The heroine of my debut novel, Lily of the Nile, is Cleopatra’s daughter, the young Princess of Egypt who would be marched as a chained prisoner through the streets of Rome. At the end of a Roman triumph–that military parade during which generals celebrated their victories–their captives were often strangled or killed. There were, however, notable exceptions.

The children of royal families were sometimes spared from execution and kept as hostages to secure the submission of any remaining allies and ensure the good behavior of their conquered homelands. Such was the case with Cleopatra Selene, her twin Alexander Helios, and their younger brother Ptolemy Philadelphus. These three young children, the last survivors of the Ptolemaic dynasty, were not only spared, but taken into the household of Augustus to be reared by his sister.

Though hostage-taking was common enough in Rome even before Augustus came to power, it was this first emperor of Rome# who made a political art form of collecting the children of his enemies. Selene grew up amongst a houseful of children in what the French historian Auguste Bouche-Leclercq would call “the lamentable embassy of royal orphans.”

Some of these orphans were her own brothers and sisters, her father’s children by other wives. Iullus Antonius, the only one of Antony’s Roman sons to survive, probably last saw his father when he was seven years old and was formally brought into Augustus’ household when he was eleven. His mother died while he was still a toddler, so he likely had few memories of her. Augustus’ family may have been the only family that Iullus ever knew and he was granted extraordinary favors by the emperor–who gave his own niece Marcella to Iullus in marriage. (Still, a full-blooded heir of Antony was a dangerous man to leave alive, and this may have been Iullus’ undoing later in life.)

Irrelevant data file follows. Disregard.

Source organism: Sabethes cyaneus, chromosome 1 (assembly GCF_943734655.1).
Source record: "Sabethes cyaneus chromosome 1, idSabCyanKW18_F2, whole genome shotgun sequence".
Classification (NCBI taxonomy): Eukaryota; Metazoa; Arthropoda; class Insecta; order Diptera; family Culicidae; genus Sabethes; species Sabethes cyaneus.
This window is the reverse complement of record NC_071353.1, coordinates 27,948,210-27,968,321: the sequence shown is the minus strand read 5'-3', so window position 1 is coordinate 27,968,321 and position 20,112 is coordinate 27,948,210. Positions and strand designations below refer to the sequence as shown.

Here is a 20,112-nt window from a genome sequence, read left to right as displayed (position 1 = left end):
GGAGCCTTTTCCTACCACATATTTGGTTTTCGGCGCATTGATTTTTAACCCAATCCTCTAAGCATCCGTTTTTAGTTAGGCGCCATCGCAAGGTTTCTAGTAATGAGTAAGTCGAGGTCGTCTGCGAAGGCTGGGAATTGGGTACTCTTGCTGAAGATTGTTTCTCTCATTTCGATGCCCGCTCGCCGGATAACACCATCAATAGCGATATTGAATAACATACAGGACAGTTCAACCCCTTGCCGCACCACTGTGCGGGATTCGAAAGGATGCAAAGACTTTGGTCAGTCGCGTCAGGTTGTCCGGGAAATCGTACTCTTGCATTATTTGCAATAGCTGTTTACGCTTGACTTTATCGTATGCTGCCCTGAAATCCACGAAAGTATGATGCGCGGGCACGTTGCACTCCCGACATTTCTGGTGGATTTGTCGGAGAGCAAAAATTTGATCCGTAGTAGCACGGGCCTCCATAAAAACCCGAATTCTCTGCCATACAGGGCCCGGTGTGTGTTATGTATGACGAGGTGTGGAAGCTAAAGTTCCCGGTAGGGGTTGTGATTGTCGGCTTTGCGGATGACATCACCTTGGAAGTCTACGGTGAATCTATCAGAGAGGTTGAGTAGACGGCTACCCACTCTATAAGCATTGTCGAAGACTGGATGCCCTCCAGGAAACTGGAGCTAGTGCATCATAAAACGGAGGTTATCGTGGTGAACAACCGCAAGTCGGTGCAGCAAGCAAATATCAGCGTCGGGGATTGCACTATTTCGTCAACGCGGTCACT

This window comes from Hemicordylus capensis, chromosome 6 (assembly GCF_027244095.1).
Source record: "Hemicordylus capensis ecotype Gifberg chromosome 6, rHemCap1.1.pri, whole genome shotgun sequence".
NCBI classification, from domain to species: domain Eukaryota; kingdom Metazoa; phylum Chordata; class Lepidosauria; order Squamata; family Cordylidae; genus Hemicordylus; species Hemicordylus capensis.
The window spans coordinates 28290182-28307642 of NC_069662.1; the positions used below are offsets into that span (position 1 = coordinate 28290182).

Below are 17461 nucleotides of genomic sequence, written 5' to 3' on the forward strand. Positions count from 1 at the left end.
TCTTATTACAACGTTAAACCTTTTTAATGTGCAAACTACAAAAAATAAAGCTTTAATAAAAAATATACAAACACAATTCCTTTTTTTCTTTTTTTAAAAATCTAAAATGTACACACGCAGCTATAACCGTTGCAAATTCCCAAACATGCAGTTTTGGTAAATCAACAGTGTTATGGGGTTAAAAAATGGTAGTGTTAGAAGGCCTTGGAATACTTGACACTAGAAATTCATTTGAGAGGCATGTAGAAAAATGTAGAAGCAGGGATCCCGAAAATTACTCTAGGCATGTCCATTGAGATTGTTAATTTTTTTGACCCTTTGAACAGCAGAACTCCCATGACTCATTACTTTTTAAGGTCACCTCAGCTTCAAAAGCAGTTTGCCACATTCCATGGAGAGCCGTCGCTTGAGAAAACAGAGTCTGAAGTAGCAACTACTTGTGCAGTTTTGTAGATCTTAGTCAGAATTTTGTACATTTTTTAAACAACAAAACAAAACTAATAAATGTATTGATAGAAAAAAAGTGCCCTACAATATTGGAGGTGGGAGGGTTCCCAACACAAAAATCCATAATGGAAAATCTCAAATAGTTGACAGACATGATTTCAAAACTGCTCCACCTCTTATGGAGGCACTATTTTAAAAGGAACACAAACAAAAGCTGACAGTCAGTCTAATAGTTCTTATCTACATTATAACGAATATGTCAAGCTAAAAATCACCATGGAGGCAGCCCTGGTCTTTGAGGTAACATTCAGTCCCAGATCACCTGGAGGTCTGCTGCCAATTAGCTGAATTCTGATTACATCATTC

Another of the children Augustus collected for his political stratagems was Juba, son of a fierce Numidian king of the same name who chose the wrong side in a war against Rome and paid the price for it with his life. Juba was quite possibly an infant when his father was forced to suicide and no older than five years old when he was displayed in Caesar’s triumph. Unlike Selene, he would have no memories of his homeland nor siblings with whom to recount the tragedies of his young life. He was raised as a Roman boy and the family of Augustus was the only family he knew. Juba was a prodigy, recognized for his scholarship before the age of twenty. He served Augustus in a military capacity in Spain, and possibly before then in the war against Selene’s parents, and went on to become Selene’s husband and Rome’s most trusted client king.

Selene came to Rome in chains but left as a Queen and both she and her husband proved to be such fine examples of what could be accomplished by this policy of benign hostage-taking, that it would become a central hallmark of the Augustan Regime. Augustus would transform a boy named Hyginos who had been taken from Spain into his chief librarian. He would host the sons of King Herod so as to determine which of them might make a better heir for the troubled Judean kingdom. He would return a hostage prince to the Parthians in exchange for a peace treaty only to later host Parthian princes as guests, to indoctrinate them in the Roman way.

From our modern vantage point, there’s something decidedly sinister about using children in this way, and my novel examines the personal toll it might take on a little girl. But I must also point out that the policy was wildly successful and helped cement nearly a hundred years of relative peace that would come to be known as the Pax Romana.